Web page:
Docker Container Resource Requirements : For minimum container requirements, you can follow System Resource Requirements for development, test and production environments.

Best Practices

Avoid a Single Point of Failure : Couchbase Server's resilience and high-availability are achieved through creating a cluster of independent nodes and replicating data between them so that any individual node failure doesn't lead to loss of access to your data. In a containerized environment, if you were to run multiple nodes on the same piece of physical hardware, you can inadvertently re-introduce a single point of failure. In environments where you control VM placement, we advise ensuring each Couchbase Server node runs on a different piece of physical hardware.

Sizing your containers : Physical hardware performance characteristics are well understood. Even though containers insert a lightweight layer between Couchbase Server and the underlying OS, there is still a small overhead in running Couchbase Server in containers. For stability and better performance predictability, It is recommended to have at least 2 cores dedicated to the container in development environments and 4 cores dedicated to the container rather than shared across multiple containers for Couchbase Server instances running in production. With an over-committed environment you can end up with containers competing with each other causing unpredictable performance and sometimes stability issues.

Map Couchbase Node Specific Data to a Local Folder : A Couchbase Server Docker container will write all persistent and node-specific data under the directory /opt/couchbase/var by default. It is recommended to map this directory to a directory on the host file system using the -v option to docker run to get persistence and performance.

  • Persistence: Storing /opt/couchbase/var outside the container with the -v option allows you to delete the container and recreate it later without losing the data in Couchbase Server. You can even update to a container running a later release/version of Couchbase Server without losing your data.

  • Performance: In a standard Docker environment using a union file system, leaving /opt/couchbase/var inside the container results in some amount of performance degradation.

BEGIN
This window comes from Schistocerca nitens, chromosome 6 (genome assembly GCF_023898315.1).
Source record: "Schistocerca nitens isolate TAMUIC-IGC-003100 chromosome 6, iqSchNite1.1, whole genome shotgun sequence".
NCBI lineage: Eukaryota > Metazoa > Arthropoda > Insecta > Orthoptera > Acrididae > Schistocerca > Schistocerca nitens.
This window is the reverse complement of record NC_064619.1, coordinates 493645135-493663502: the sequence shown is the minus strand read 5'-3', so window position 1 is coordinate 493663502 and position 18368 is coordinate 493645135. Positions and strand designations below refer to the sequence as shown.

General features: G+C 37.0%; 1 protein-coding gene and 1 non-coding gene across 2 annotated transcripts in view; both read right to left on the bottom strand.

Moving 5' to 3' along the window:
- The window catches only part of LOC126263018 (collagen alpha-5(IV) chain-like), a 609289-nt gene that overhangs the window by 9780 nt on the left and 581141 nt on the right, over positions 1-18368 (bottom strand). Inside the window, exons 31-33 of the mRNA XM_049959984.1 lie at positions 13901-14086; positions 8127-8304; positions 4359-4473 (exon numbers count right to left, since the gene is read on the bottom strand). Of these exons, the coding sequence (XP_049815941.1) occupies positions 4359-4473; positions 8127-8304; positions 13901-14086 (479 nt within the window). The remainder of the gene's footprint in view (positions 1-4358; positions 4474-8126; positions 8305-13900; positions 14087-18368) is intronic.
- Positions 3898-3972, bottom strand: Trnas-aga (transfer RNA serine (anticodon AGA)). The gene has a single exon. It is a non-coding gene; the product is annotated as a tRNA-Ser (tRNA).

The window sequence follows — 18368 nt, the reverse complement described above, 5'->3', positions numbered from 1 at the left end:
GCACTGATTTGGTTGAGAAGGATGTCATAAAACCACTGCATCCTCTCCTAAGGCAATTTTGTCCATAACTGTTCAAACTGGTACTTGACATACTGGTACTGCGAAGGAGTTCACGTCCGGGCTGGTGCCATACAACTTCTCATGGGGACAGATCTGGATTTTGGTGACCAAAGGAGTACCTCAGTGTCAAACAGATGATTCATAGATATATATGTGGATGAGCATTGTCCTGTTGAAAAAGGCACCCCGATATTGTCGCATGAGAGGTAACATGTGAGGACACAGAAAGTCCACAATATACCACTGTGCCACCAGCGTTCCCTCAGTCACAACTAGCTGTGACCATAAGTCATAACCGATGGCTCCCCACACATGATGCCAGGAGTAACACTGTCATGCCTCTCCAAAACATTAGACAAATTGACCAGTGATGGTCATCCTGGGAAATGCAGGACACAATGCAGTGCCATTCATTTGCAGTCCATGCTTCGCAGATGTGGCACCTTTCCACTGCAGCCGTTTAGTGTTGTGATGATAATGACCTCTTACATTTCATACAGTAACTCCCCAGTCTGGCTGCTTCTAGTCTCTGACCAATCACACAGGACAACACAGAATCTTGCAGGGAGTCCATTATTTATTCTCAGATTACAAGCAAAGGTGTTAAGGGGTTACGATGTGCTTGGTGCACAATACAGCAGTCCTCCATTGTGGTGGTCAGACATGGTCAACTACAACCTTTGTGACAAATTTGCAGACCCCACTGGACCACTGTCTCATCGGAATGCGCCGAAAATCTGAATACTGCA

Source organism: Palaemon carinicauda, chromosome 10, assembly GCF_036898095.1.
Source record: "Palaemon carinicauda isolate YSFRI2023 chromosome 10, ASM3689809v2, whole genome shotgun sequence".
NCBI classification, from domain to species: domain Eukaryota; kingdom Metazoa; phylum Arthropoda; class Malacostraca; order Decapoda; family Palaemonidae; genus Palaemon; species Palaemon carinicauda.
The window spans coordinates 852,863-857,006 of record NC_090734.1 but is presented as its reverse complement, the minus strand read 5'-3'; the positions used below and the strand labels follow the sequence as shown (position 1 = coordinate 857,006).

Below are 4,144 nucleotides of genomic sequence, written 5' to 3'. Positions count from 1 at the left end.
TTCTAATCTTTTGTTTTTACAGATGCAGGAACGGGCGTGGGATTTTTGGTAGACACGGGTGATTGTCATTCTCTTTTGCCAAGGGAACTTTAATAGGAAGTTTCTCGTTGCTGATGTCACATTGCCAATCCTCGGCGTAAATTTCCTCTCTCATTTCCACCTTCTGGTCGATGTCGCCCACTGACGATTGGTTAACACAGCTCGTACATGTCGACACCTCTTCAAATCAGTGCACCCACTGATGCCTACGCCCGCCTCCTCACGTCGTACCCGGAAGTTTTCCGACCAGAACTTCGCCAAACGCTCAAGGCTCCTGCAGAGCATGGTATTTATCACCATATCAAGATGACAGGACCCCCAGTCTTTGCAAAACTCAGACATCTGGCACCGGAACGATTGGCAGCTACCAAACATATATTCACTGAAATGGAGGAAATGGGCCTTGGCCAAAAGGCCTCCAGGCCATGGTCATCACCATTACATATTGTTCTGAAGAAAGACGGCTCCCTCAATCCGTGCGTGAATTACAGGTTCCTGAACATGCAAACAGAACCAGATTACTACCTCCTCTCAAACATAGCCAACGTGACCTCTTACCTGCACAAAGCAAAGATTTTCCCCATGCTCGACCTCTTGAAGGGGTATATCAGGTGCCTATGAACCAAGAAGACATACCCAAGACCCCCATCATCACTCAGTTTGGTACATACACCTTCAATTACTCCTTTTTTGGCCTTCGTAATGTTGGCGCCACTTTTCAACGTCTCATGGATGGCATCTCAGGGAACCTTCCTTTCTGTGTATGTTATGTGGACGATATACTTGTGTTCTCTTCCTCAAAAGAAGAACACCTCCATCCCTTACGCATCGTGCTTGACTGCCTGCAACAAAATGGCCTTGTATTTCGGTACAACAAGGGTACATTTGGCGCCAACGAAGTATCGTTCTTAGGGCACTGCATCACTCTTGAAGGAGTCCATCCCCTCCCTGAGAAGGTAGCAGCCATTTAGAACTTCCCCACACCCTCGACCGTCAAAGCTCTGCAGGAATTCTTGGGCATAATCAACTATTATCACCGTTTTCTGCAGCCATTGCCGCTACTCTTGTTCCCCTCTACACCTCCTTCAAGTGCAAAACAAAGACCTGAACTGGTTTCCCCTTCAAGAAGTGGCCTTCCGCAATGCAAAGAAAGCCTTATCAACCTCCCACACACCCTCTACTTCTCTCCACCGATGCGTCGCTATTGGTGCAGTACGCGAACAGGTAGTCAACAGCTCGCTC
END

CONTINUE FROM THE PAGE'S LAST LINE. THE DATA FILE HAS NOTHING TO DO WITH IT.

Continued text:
NOTE for SELinux : If you have SELinux enabled, mounting the host volumes in a container requires an extra step. Assuming you are mounting the ~/couchbase directory on the host file system, you need to run the following command once before running your first container on that host:

mkdir ~/couchbase && chcon -Rt svirt_sandbox_file_t ~/couchbase

Increase ULIMIT in Production Deployments : Couchbase Server normally expects the following changes to ulimits:

ulimit -n 200000 # nofile: max number of open files
ulimit -l unlimited # memlock: maximum locked-in-memory address space

These ulimit settings are necessary when running under heavy load. If you are just doing light testing and development, you can omit these settings, and everything will still work.

To set the ulimits in your container, you will need to run Couchbase Docker containers with the following additional --ulimit flags:

docker run -d --ulimit nofile=40960:40960 --ulimit core=100000000:100000000 --ulimit memlock=100000000:100000000 --name db -p 8091-8097:8091-8097 -p 11210:11210 -p 11207:11207 -p 18091-18095:18091-18095 -p 18096:18096 -p 18097:18097 couchbase

Since "unlimited" is not supported as a value, it sets the core and memlock values to 100 GB. If your system has more than 100 GB RAM, you will want to increase this value to match the available RAM on the system.

Note: The --ulimit flags only work on Docker 1.6 or later.

Network Configuration and Ports : Couchbase Server communicates on many different ports (see the Couchbase Server documentation). Also, it is generally not supported that the cluster nodes be placed behind any NAT. For these reasons, Docker's default networking configuration is not ideally suited to Couchbase Server deployments. For production deployments it is recommended to use --net=host setting to avoid performance and reliability issues.